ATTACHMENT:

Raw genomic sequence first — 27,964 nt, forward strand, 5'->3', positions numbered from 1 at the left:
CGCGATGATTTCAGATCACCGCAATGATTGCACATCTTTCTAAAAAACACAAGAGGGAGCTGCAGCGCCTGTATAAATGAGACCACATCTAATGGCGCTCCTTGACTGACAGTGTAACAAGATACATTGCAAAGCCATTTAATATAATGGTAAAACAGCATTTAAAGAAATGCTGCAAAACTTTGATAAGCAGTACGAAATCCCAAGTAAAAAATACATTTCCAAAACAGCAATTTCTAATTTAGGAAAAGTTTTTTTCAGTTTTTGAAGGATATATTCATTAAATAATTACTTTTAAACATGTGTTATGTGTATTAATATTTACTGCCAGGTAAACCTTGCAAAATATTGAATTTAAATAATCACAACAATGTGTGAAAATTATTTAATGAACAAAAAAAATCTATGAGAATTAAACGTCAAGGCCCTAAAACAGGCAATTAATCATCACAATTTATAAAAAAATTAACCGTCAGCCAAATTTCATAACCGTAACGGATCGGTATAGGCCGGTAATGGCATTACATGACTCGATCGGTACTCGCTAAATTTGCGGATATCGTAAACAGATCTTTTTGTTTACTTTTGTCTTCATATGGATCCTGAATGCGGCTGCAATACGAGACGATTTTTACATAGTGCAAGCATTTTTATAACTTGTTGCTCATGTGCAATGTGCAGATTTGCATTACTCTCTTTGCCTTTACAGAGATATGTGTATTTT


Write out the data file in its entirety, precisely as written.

Raw genomic sequence first — 27,964 nt, forward strand, 5'->3', positions numbered from 1 at the left:
CGCGATGATTTCAGATCACCGCAATGATTGCACATCTTTCTAAAAAACACAAGAGGGAGCTGCAGCGCCTGTATAAATGAGACCACATCTAATGGCGCTCCTTGACTGACAGTGTAACAAGATACATTGCAAAGCCATTTAATATAATGGTAAAACAGCATTTAAAGAAATGCTGCAAAACTTTGATAAGCAGTACGAAATCCCAAGTAAAAAATACATTTCCAAAACAGCAATTTCTAATTTAGGAAAAGTTTTTTTCAGTTTTTGAAGGATATATTCATTAAATAATTACTTTTAAACATGTGTTATGTGTATTAATATTTACTGCCAGGTAAACCTTGCAAAATATTGAATTTAAATAATCACAACAATGTGTGAAAATTATTTAATGAACAAAAAAAATCTATGAGAATTAAACGTCAAGGCCCTAAAACAGGCAATTAATCATCACAATTTATAAAAAAATTAACCGTCAGCCAAATTTCATAACCGTAACGGATCGGTATAGGCCGGTAATGGCATTACATGACTCGATCGGTACTCGCTAAATTTGCGGATATCGTAAACAGATCTTTTTGTTTACTTTTGTCTTCATATGGATCCTGAATGCGGCTGCAATACGAGACGATTTTTACATAGTGCAAGCATTTTTATAACTTGTTGCTCATGTGCAATGTGCAGATTTGCATTACTCTCTTTGCCTTTACAGAGATATGTGTATTTT